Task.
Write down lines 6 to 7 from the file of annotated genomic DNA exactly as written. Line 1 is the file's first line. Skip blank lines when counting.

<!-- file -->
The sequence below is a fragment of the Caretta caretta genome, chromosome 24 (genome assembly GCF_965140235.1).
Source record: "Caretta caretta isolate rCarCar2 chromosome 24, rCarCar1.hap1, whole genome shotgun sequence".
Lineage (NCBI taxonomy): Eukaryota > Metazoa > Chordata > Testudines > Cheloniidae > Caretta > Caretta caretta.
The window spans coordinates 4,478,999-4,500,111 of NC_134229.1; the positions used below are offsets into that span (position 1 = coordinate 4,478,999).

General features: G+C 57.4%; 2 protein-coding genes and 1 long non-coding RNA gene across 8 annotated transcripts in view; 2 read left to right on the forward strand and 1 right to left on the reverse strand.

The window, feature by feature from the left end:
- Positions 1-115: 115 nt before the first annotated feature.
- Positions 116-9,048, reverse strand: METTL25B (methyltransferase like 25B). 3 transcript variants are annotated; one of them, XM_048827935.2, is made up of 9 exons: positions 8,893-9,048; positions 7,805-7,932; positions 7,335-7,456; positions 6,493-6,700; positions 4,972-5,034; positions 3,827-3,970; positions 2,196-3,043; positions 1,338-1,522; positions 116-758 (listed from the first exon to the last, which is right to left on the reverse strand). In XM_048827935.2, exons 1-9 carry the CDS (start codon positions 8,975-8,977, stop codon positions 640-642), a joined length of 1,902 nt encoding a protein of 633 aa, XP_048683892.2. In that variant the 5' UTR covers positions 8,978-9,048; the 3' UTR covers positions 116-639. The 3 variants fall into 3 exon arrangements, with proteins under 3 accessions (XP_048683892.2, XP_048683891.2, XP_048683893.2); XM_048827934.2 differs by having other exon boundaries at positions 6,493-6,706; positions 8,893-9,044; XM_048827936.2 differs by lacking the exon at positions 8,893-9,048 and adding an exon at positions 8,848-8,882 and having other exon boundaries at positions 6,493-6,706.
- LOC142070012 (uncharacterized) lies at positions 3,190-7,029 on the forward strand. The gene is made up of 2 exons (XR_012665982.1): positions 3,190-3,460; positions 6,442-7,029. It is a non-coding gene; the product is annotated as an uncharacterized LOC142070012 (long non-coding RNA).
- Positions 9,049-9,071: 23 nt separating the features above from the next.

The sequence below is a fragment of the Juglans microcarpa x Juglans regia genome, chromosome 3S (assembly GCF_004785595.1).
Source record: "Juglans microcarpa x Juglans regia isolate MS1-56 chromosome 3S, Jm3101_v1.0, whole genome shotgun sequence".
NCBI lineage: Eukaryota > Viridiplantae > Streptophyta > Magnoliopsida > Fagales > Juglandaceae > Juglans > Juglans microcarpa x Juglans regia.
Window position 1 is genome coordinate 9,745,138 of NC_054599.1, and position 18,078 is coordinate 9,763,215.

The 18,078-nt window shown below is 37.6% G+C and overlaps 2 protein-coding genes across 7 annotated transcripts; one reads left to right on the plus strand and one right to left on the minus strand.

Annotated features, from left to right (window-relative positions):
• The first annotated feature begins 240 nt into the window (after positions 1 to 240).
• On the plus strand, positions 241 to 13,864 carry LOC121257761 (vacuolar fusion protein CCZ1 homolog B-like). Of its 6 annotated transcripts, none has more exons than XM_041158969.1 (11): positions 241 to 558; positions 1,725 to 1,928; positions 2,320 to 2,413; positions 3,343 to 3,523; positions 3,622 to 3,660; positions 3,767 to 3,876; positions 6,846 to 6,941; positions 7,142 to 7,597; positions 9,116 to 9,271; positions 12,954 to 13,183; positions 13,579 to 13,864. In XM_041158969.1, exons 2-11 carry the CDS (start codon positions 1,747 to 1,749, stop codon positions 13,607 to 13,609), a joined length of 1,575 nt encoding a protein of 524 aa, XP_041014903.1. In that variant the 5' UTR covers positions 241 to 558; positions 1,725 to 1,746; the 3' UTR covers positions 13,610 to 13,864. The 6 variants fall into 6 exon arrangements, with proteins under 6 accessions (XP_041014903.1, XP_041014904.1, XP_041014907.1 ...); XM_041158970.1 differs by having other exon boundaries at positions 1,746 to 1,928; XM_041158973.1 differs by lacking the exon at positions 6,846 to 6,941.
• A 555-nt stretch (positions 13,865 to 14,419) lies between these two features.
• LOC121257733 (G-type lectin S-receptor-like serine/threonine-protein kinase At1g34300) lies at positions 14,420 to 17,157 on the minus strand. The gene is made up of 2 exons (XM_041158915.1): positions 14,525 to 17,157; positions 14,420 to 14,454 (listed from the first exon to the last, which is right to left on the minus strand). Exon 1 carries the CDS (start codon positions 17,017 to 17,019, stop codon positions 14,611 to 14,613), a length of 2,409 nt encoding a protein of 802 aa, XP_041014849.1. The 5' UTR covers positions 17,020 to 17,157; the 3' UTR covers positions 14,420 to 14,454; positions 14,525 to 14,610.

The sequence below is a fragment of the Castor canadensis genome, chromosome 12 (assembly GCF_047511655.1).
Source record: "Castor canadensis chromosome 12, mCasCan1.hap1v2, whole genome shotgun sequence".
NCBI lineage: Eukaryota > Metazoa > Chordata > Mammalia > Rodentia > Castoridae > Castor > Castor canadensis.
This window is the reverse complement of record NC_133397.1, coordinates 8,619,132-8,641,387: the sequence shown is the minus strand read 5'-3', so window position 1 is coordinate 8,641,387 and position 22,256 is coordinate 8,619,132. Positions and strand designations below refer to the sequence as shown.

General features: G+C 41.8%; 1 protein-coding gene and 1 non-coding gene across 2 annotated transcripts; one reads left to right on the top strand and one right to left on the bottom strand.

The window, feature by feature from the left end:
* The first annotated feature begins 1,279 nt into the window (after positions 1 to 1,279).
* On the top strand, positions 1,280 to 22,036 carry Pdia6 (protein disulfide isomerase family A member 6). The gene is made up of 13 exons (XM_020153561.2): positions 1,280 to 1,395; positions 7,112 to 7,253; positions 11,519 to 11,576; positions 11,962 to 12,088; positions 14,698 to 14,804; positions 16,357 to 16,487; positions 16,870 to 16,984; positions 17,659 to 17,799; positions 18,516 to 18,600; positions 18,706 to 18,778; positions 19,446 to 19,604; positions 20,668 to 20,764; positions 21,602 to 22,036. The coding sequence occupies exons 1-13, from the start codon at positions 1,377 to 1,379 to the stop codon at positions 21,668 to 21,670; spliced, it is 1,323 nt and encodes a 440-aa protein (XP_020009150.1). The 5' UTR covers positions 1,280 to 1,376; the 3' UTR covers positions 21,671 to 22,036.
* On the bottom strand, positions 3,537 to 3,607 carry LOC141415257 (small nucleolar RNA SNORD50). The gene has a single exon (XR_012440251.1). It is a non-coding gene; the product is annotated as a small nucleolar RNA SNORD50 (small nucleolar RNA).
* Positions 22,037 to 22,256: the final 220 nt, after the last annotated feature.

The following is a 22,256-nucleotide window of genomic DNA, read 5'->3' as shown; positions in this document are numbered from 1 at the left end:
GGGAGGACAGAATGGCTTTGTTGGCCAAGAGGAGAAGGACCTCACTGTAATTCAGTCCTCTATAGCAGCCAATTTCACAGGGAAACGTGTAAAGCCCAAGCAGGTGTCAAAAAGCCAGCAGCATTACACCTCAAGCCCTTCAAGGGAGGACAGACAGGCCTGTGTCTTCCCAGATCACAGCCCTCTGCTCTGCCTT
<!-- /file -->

The window, feature by feature from the left end:
- Positions 1-115: 115 nt before the first annotated feature.